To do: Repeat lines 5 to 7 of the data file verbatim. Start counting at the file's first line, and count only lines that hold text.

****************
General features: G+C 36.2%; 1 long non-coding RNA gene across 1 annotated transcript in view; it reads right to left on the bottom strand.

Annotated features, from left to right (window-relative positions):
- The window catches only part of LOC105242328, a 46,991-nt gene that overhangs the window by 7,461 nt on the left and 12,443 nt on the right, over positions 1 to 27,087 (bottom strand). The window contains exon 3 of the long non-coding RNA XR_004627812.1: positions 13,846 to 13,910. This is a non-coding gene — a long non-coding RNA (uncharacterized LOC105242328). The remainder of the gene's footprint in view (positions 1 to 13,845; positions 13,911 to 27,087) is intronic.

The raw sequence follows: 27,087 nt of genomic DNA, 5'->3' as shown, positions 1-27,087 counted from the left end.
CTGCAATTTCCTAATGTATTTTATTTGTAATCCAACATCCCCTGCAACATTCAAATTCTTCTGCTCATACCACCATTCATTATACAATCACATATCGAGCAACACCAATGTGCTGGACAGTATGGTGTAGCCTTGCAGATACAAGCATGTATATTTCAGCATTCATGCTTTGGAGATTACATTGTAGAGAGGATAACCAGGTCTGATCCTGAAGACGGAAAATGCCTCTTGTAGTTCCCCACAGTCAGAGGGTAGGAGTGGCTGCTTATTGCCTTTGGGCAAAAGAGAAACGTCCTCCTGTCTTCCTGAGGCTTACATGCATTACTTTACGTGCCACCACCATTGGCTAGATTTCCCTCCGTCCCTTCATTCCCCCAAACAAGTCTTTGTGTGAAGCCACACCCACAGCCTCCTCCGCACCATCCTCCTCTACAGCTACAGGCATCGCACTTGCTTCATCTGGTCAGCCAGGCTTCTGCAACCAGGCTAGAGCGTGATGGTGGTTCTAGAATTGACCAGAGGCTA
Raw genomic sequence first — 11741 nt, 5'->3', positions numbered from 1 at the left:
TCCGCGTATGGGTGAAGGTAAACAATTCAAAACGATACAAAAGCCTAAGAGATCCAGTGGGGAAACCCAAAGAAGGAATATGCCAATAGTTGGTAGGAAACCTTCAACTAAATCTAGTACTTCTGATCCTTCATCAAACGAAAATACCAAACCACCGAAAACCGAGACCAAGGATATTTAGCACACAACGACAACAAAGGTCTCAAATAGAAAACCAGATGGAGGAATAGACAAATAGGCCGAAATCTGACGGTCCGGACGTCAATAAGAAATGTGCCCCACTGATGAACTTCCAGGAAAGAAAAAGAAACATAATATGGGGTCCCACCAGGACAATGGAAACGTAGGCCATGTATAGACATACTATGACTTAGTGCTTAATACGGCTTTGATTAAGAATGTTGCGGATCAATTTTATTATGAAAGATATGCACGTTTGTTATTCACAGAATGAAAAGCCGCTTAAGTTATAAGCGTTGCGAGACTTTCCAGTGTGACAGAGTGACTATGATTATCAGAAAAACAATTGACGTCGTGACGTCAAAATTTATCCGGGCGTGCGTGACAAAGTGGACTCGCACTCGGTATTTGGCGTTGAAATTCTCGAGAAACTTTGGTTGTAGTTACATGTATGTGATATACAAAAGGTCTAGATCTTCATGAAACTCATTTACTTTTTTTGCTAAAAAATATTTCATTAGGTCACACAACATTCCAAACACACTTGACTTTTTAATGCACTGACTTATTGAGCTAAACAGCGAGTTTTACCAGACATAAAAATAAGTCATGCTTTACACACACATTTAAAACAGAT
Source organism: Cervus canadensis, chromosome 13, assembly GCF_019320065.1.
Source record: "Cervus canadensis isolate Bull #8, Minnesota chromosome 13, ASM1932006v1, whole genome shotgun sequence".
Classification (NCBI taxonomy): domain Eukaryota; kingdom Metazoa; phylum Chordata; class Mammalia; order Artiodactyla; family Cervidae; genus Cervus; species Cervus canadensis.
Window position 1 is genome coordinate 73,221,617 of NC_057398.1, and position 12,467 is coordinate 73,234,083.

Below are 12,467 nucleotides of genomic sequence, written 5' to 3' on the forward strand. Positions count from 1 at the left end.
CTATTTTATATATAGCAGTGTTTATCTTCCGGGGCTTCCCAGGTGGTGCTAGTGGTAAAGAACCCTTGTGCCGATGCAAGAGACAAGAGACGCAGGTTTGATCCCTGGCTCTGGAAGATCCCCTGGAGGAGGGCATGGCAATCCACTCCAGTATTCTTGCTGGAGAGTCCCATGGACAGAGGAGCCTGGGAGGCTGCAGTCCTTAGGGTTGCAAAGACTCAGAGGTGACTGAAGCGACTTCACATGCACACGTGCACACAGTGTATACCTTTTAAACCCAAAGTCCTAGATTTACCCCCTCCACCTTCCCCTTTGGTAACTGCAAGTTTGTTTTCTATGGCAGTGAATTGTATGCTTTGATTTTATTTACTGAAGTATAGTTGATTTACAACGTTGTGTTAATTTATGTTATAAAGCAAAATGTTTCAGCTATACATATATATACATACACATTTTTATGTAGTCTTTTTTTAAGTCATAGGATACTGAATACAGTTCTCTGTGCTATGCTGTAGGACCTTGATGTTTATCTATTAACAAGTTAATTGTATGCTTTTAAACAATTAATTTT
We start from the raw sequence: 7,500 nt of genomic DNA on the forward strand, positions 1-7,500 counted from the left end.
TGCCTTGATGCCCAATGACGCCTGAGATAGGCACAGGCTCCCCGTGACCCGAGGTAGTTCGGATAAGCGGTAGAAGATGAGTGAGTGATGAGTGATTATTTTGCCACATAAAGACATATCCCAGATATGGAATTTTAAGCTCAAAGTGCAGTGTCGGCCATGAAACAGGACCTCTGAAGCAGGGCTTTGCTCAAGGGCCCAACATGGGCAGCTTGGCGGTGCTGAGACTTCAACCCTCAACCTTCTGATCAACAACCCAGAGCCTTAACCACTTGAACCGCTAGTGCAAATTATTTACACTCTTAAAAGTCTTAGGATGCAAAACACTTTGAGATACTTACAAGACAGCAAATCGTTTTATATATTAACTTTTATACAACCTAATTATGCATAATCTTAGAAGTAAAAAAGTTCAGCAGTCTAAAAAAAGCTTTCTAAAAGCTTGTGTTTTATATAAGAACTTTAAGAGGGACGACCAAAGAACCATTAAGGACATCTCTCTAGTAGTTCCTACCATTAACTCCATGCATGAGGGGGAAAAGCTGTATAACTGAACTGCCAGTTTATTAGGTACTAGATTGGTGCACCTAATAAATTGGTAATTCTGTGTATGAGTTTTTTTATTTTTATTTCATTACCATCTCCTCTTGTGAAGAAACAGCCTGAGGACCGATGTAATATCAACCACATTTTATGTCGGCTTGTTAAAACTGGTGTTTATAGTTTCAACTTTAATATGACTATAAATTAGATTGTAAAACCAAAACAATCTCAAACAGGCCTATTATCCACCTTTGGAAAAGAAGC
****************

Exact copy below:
CTGCAATTTCCTAATGTATTTTATTTGTAATCCAACATCCCCTGCAACATTCAAATTCTTCTGCTCATACCACCATTCATTATACAATCACATATCGAGCAACACCAATGTGCTGGACAGTATGGTGTAGCCTTGCAGATACAAGCATGTATATTTCAGCATTCATGCTTTGGAGATTACATTGTAGAGAGGATAACCAGGTCTGATCCTGAAGACGGAAAATGCCTCTTGTAGTTCCCCACAGTCAGAGGGTAGGAGTGGCTGCTTATTGCCTTTGGGCAAAAGAGAAACGTCCTCCTGTCTTCCTGAGGCTTACATGCATTACTTTACGTGCCACCACCATTGGCTAGATTTCCCTCCGTCCCTTCATTCCCCCAAACAAGTCTTTGTGTGAAGCCACACCCACAGCCTCCTCCGCACCATCCTCCTCTACAGCTACAGGCATCGCACTTGCTTCATCTGGTCAGCCAGGCTTCTGCAACCAGGCTAGAGCGTGATGGTGGTTCTAGAATTGACCAGAGGCTA
Raw genomic sequence first — 11741 nt, 5'->3', positions numbered from 1 at the left:
TCCGCGTATGGGTGAAGGTAAACAATTCAAAACGATACAAAAGCCTAAGAGATCCAGTGGGGAAACCCAAAGAAGGAATATGCCAATAGTTGGTAGGAAACCTTCAACTAAATCTAGTACTTCTGATCCTTCATCAAACGAAAATACCAAACCACCGAAAACCGAGACCAAGGATATTTAGCACACAACGACAACAAAGGTCTCAAATAGAAAACCAGATGGAGGAATAGACAAATAGGCCGAAATCTGACGGTCCGGACGTCAATAAGAAATGTGCCCCACTGATGAACTTCCAGGAAAGAAAAAGAAACATAATATGGGGTCCCACCAGGACAATGGAAACGTAGGCCATGTATAGACATACTATGACTTAGTGCTTAATACGGCTTTGATTAAGAATGTTGCGGATCAATTTTATTATGAAAGATATGCACGTTTGTTATTCACAGAATGAAAAGCCGCTTAAGTTATAAGCGTTGCGAGACTTTCCAGTGTGACAGAGTGACTATGATTATCAGAAAAACAATTGACGTCGTGACGTCAAAATTTATCCGGGCGTGCGTGACAAAGTGGACTCGCACTCGGTATTTGGCGTTGAAATTCTCGAGAAACTTTGGTTGTAGTTACATGTATGTGATATACAAAAGGTCTAGATCTTCATGAAACTCATTTACTTTTTTTGCTAAAAAATATTTCATTAGGTCACACAACATTCCAAACACACTTGACTTTTTAATGCACTGACTTATTGAGCTAAACAGCGAGTTTTACCAGACATAAAAATAAGTCATGCTTTACACACACATTTAAAACAGAT